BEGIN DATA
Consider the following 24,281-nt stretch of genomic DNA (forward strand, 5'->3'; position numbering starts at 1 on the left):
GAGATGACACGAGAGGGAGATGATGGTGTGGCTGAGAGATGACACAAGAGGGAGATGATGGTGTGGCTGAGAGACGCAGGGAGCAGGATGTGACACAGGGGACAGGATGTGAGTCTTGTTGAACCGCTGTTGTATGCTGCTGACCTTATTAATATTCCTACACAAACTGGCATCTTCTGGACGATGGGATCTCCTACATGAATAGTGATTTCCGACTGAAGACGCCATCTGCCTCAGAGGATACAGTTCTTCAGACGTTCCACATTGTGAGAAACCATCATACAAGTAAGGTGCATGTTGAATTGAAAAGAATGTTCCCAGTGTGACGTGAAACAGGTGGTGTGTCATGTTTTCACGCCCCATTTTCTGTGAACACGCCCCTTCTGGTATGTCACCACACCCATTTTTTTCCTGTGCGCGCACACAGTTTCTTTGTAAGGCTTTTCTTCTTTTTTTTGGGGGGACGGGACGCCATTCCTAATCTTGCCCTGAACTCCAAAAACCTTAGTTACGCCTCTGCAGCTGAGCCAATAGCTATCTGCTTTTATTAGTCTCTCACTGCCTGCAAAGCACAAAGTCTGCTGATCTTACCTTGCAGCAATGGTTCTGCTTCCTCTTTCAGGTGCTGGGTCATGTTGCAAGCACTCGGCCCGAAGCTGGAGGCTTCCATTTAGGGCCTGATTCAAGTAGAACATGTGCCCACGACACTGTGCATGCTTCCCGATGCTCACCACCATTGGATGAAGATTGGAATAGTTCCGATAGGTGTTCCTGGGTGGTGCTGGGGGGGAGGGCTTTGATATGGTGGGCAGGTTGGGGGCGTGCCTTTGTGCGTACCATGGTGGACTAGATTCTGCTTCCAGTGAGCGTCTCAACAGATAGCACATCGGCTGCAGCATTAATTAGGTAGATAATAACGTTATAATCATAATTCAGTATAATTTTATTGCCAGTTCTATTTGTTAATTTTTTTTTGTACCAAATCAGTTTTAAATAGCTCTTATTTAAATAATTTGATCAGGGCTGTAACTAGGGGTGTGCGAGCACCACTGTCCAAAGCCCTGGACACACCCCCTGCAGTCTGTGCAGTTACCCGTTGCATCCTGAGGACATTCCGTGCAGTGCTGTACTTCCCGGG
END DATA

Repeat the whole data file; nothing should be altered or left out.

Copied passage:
Consider the following 24,281-nt stretch of genomic DNA (forward strand, 5'->3'; position numbering starts at 1 on the left):
GAGATGACACGAGAGGGAGATGATGGTGTGGCTGAGAGATGACACAAGAGGGAGATGATGGTGTGGCTGAGAGACGCAGGGAGCAGGATGTGACACAGGGGACAGGATGTGAGTCTTGTTGAACCGCTGTTGTATGCTGCTGACCTTATTAATATTCCTACACAAACTGGCATCTTCTGGACGATGGGATCTCCTACATGAATAGTGATTTCCGACTGAAGACGCCATCTGCCTCAGAGGATACAGTTCTTCAGACGTTCCACATTGTGAGAAACCATCATACAAGTAAGGTGCATGTTGAATTGAAAAGAATGTTCCCAGTGTGACGTGAAACAGGTGGTGTGTCATGTTTTCACGCCCCATTTTCTGTGAACACGCCCCTTCTGGTATGTCACCACACCCATTTTTTTCCTGTGCGCGCACACAGTTTCTTTGTAAGGCTTTTCTTCTTTTTTTTGGGGGGACGGGACGCCATTCCTAATCTTGCCCTGAACTCCAAAAACCTTAGTTACGCCTCTGCAGCTGAGCCAATAGCTATCTGCTTTTATTAGTCTCTCACTGCCTGCAAAGCACAAAGTCTGCTGATCTTACCTTGCAGCAATGGTTCTGCTTCCTCTTTCAGGTGCTGGGTCATGTTGCAAGCACTCGGCCCGAAGCTGGAGGCTTCCATTTAGGGCCTGATTCAAGTAGAACATGTGCCCACGACACTGTGCATGCTTCCCGATGCTCACCACCATTGGATGAAGATTGGAATAGTTCCGATAGGTGTTCCTGGGTGGTGCTGGGGGGGAGGGCTTTGATATGGTGGGCAGGTTGGGGGCGTGCCTTTGTGCGTACCATGGTGGACTAGATTCTGCTTCCAGTGAGCGTCTCAACAGATAGCACATCGGCTGCAGCATTAATTAGGTAGATAATAACGTTATAATCATAATTCAGTATAATTTTATTGCCAGTTCTATTTGTTAATTTTTTTTTGTACCAAATCAGTTTTAAATAGCTCTTATTTAAATAATTTGATCAGGGCTGTAACTAGGGGTGTGCGAGCACCACTGTCCAAAGCCCTGGACACACCCCCTGCAGTCTGTGCAGTTACCCGTTGCATCCTGAGGACATTCCGTGCAGTGCTGTACTTCCCGGG